"Of course she is," you roll your eyes. "I feel like I'm in the middle of some kind of bad joke, 'A lawyer, an accountant, and a programmer walk into a bar...'"
"OK, I'll bite," says the CPA. She proceeds to continue the joke,
"'...and the bartender says, "I've got a terrible cockroach infestation behind the bar. Can one of you take care of it for me?"
The accountant replies, "Sure. You have 17 cockroaches among the bottles of liquor, 8 in the sink, and 5 at the end of the bar."
"How does that help?" says the bartender. "All you did was count the cockroaches."
"If I may," says the attorney next, "cockroaches are one of the oldest and lowest forms of life. They can run up to three miles in an hour. The American Cockroach has shown an attraction to alcohol. And a cockroach can live for a week without its head."
"How does that help?" says the bartender. "All you did was recite some obscure facts about cockroaches–some of which also apply to attorneys."
Finally, the programmer grabs a marker and scrawls a message on a piece of cardboard and hangs it over the bar.
"How does that help?" says the bartender. "All you did was hang a sign that says, 'Cockroach races: minimum bet $50.'"
"Easy," smiles the programmer, "I turned all your bugs into a feature."
"All right," you smile. "That's not too bad for making it up on the spot. Now, why do you think I'm overpaying on my taxes as an LLC?"
"Well," she starts, "as a self-employed individual you get 'double-taxed' for your FICA and Medicare taxes."
"Right," you nod, "I'm paying both the employee and employer portion of those taxes for a total of 15.3%."
"Yes," she agrees, "plus your federal income taxes, which vary based on your income level. From a tax perspective, an LLC and an S Corp are both pass-through entities. That means that the net profit of your business is treated as income on your personal taxes. You do not pay a separate business tax."
"OK, so that's how an LLC and S Corp are the same. How are they different?"
"With an S Corp, you can take part of your income as a dividend. A dividend is just like regular pay but without the payroll taxes. You still pay federal income taxes on your distribution, but you save the 15.3% of payroll taxes."
"That sounds great!" you exclaim. "So if I were an S Corp, I could save fifteen percent on the 150K I just banked this year?!?!"
"Only if you want to get audited," she belly laughed. (Apparently, she found my question very amusing. Accountants have weird senses of humor.) "You still need to pay yourself a reasonable salary. And pay the 15.3% payroll taxes on that reasonable salary. But if $75K is a reasonable salary, then you could still save fifteen percent on the other half of your income. Which is more than ten grand in savings."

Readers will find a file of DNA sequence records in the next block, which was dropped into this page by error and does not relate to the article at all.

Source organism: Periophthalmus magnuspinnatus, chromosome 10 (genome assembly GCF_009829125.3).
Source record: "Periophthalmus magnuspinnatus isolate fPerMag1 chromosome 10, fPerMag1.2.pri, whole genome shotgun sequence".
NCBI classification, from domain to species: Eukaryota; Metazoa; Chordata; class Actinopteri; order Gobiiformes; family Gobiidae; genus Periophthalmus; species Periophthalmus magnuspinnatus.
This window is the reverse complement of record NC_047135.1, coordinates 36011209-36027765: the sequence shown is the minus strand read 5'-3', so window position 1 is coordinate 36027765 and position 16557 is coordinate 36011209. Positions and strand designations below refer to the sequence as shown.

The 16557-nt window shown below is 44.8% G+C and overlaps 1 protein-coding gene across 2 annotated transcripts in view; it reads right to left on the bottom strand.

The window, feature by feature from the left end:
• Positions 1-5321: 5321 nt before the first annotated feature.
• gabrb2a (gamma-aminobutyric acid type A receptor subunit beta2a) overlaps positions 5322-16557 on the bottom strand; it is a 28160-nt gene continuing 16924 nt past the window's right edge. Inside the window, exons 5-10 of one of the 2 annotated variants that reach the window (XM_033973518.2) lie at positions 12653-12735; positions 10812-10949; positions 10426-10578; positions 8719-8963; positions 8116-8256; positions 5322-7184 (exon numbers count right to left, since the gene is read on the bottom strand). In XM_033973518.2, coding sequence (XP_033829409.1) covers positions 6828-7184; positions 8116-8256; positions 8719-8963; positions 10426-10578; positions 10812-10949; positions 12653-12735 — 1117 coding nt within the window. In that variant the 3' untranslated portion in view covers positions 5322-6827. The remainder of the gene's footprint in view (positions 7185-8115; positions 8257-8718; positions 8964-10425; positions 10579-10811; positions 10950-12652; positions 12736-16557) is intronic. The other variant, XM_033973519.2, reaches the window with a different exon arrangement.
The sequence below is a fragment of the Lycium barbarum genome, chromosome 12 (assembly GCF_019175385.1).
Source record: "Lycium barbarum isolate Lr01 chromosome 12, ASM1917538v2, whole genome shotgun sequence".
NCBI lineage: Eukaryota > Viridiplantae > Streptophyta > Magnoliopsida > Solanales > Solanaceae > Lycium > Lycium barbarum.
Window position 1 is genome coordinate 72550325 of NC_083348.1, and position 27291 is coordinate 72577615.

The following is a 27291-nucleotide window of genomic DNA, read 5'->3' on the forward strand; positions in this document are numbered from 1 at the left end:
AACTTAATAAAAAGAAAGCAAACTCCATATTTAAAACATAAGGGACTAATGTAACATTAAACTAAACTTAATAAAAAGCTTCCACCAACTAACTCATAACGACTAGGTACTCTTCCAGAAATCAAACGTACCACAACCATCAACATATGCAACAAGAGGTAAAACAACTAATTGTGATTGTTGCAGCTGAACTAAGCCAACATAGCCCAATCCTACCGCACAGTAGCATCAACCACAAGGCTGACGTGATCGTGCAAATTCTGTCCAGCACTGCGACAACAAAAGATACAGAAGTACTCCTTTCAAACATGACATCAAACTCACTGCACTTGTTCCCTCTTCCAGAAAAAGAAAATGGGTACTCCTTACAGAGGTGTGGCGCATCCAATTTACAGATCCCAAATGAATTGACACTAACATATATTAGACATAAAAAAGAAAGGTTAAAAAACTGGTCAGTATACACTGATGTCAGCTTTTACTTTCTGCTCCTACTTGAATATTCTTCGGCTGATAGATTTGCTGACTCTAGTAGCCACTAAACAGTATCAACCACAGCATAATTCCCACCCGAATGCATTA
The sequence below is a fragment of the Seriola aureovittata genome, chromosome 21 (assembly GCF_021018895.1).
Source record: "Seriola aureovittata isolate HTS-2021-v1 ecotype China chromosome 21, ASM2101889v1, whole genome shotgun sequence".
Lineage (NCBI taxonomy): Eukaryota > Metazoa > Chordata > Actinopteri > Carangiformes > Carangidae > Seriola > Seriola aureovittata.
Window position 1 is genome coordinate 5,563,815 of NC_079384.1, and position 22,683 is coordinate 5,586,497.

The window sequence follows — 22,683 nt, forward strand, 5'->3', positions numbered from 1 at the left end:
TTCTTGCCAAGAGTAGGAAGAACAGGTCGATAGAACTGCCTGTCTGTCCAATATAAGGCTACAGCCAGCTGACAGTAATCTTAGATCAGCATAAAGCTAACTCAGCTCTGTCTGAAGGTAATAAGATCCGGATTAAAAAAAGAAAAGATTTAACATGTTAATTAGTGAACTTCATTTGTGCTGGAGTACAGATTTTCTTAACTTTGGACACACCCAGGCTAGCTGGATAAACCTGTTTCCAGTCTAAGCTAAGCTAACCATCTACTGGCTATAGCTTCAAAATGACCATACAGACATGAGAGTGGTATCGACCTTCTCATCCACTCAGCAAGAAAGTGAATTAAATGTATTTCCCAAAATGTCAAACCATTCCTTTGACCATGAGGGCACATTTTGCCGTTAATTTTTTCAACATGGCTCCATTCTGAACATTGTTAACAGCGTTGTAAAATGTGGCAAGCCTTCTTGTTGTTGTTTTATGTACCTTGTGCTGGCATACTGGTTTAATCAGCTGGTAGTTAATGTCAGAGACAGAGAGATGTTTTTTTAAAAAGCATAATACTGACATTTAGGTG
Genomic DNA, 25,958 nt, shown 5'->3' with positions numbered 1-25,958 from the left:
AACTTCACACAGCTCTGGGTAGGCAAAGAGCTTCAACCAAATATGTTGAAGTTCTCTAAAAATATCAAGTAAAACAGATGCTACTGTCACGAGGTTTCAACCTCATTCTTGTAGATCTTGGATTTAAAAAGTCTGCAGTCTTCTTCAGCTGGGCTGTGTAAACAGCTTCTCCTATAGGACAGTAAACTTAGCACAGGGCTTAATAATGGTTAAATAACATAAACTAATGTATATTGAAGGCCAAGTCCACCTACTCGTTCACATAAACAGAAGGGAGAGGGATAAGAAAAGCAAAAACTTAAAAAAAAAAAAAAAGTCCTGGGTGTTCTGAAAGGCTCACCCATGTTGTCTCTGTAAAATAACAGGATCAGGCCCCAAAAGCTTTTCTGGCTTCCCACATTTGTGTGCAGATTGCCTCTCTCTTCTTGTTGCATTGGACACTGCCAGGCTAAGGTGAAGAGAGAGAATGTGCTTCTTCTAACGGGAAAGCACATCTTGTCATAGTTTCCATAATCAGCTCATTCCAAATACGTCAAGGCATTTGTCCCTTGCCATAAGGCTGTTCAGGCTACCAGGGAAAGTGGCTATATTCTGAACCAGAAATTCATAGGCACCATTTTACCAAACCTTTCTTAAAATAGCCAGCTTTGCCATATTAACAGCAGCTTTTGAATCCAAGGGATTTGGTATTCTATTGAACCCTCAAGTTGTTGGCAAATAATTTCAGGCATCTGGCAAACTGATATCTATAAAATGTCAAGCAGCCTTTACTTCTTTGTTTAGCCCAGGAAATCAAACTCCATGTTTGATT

Suddenly, your initial excitement about your big year recedes as you learn that you could be keeping an extra ten thousand dollars in your pocket.
You can't help yourself. You need to know the exact figure. You open the calculator app on your phone and plug in the numbers. 75,000 times 0.15 equals... "Eleven thousand two hundred fifty dollars!" you shout, catching your barmates off guard.
You turn an angry eye to your lawyer buddy. "This is your fault! You told me to go with an LLC. Why didn't you tell me about this S Corp thing?"
"Whoa, take it easy," he responds. "First of all, I'm not an accountant. From a legal standpoint, the LLC and S Corp offer the same exact protections. Plus, there are fewer requirements to maintain your 'corporate veil' as an LLC. As an S Corp, you need to elect officers, issue stock, hold annual meetings, maintain a corporate minute book, et cetera et cetera. And if you don't do any of those things properly...poof goes the corporate veil! And with it, all those liability protections."
"That does sound like a lot of extra work," you admit.
His girlfriend chimes in again. "That's true, but now your business is at the point where it's worth it. Take a portion of that tax savings and use it to pay an attorney to maintain your records for you. You'll still come out way ahead."